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Chuck Collis

or many American teaching professionals who have spent their lives dedicated to sharing their knowledge and wisdom with young people, the prospect of retirement can seem a sobering and bittersweet reality.

Although the restrictions of the Covid-19 pandemic have certainly made teaching the last two years less than ideal, AP environmental science teacher Chuck Collis is laying down his gradebook with an optimistic view of the future.

A St. Louis native, Collis attended a Montessori preschool before spending the rest of his childhood and adolescence in the Lindbergh School District, where his love for biology was born. Always entertaining a wide-ranging array of interests that included literature and history, he was inspired by his high school track coach, who helped ignite in him a passion for science that would last for decades.

“In high school, a couple of things became really important to me, one of which was cross country. I had a really dynamic coach named Thomas McCracken, who was also a biology teacher. When I got to my junior year, I took IB biology so that I could have him for a teacher.”

From a combination of natural interest and motivating mentorship, Collis declared biology his favorite subject, which he then went on to study at Truman State University. However, opportunities for future employment were not his foremost concern at the time.

“I had no idea how I was going to apply what I had been educated in, because I was really going through the motions. I knew I needed to get an education; I knew that I liked biology, and I never spent much time thinking about how I would want to use it as a working adult.”

After considering that he could put his knowledge and skills towards a teaching career, Collis enrolled at Illinois State University, where over the course of three semesters he earned a second bachelor’s degree in science education. He later pursued a master’s degree in instructional technology and telecommunications.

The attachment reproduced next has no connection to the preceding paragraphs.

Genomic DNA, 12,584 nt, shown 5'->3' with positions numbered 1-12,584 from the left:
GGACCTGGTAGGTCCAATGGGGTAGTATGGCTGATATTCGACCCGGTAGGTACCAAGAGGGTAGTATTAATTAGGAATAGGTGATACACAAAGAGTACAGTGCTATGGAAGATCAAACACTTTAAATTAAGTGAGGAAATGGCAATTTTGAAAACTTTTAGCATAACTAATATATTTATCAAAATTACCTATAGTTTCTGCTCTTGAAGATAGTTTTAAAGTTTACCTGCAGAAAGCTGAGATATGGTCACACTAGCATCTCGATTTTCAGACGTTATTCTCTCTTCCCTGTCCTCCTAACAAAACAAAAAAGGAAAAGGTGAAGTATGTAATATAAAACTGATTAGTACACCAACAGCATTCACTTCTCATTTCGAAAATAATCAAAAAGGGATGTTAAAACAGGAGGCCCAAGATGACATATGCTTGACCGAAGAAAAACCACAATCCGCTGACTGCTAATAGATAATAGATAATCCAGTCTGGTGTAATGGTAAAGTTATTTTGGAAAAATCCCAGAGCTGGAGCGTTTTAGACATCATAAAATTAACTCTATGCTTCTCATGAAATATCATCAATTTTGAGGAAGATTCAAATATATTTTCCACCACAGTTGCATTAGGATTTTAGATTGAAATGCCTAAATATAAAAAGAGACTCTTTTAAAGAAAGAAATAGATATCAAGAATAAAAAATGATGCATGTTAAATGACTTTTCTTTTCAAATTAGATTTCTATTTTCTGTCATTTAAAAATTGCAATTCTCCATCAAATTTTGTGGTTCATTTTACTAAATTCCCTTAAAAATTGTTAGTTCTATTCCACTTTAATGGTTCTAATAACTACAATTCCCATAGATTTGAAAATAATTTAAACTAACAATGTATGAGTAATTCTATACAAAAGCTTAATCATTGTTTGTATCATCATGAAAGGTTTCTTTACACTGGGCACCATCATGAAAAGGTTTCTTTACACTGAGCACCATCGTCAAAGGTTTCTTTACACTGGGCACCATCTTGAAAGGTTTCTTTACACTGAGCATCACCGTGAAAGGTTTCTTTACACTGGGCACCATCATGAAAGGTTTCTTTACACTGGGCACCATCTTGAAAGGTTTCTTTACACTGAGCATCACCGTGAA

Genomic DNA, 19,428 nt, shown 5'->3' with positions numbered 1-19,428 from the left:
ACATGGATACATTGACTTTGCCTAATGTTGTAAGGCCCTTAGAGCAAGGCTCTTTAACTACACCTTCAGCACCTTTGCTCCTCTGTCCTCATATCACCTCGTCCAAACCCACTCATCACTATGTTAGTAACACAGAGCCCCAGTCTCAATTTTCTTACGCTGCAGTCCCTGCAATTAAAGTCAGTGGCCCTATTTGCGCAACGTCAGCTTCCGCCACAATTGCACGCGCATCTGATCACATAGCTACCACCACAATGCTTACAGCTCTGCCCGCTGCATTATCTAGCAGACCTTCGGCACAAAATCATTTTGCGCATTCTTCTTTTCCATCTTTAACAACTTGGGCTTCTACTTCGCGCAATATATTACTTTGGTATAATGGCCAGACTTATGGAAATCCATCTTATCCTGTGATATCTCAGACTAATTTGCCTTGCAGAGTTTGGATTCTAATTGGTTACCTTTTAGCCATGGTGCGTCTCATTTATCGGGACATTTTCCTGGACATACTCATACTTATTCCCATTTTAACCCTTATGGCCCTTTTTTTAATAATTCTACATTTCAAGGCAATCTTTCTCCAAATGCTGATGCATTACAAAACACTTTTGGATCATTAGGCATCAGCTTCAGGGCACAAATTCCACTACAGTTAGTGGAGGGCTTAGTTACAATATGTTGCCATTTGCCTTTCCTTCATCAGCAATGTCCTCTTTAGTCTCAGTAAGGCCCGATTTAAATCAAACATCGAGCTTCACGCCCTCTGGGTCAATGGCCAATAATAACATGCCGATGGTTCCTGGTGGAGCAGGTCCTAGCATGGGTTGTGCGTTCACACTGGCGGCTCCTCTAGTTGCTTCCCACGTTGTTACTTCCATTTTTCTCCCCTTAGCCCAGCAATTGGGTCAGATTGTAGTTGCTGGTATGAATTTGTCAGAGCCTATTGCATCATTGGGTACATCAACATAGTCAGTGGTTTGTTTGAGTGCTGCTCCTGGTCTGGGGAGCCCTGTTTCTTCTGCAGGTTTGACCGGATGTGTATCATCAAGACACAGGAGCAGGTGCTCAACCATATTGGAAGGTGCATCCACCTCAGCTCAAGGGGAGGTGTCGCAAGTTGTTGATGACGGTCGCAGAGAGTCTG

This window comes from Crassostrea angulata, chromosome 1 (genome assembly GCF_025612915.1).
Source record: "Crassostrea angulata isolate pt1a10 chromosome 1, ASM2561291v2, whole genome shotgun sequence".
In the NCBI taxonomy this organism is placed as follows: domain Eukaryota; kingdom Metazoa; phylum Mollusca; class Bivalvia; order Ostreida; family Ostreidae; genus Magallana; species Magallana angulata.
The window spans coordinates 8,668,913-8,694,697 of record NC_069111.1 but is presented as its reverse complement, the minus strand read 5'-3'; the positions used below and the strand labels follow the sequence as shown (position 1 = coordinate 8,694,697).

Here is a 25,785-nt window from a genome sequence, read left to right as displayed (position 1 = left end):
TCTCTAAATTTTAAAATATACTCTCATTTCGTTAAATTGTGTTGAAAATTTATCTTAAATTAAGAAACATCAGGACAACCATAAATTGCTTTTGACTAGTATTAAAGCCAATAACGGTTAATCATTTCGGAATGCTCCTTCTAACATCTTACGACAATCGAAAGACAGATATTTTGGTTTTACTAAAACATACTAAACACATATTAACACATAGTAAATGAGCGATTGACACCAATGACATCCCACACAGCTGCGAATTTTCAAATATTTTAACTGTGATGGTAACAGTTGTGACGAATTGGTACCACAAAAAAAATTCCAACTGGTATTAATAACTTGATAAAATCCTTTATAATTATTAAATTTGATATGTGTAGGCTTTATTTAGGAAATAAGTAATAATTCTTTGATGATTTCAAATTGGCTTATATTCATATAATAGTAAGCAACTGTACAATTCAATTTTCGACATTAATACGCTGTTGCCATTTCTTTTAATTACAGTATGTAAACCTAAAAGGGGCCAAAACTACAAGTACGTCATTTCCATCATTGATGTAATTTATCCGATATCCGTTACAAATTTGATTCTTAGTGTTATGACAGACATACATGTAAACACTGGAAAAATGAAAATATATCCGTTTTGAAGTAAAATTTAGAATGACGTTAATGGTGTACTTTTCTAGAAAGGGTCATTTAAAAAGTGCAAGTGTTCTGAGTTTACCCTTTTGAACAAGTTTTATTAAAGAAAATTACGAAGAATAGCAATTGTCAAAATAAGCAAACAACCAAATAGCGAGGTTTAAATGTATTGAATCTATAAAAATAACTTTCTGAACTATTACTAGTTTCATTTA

Before coming to Clayton High School, Collis worked at Erie High School in the Quad City area of northwestern Illinois. After having his first child, he and his wife decided to move back to their hometown of St. Louis. In 1998, he was interviewed for a position at CHS by his previous track coach, Thomas McCracken, who had transferred from Lindbergh to Clayton to become the chair of the science department.

Throughout his 24 years of teaching at CHS, Collis has taught a wide variety of classes, including freshman physics, chemistry, biology, AP environmental science and evolution. Following in the footsteps of his inspirational mentor, he acted as the chair of the science department for eight years before becoming the school district coordinator for the science curriculum.

For Collis, the most rewarding and valuable part of his career has never centered around a particular class or group of students, but rather the ability to teach independently and collaborate with talented colleagues. However, the opportunity to conduct field research at Grand Teton National Park with students during the summer will always recall fond memories.

“Being afforded the opportunity to travel with small groups of students to do field research has been really important to me for a long time, and it would have been harder to make that happen at other places.”

While 2022 may mark the end of a fruitful career as an educator for Collis, he hopes to continue challenging himself intellectually through scientific pursuits in retirement. A scientist never truly retires, for the search of truth and the willingness to push beyond the limits of human knowledge is a passion that lasts a lifetime.

“Science lives at the intersection of ignorance and knowledge. There is all this unknown, and we try to push those limits.”

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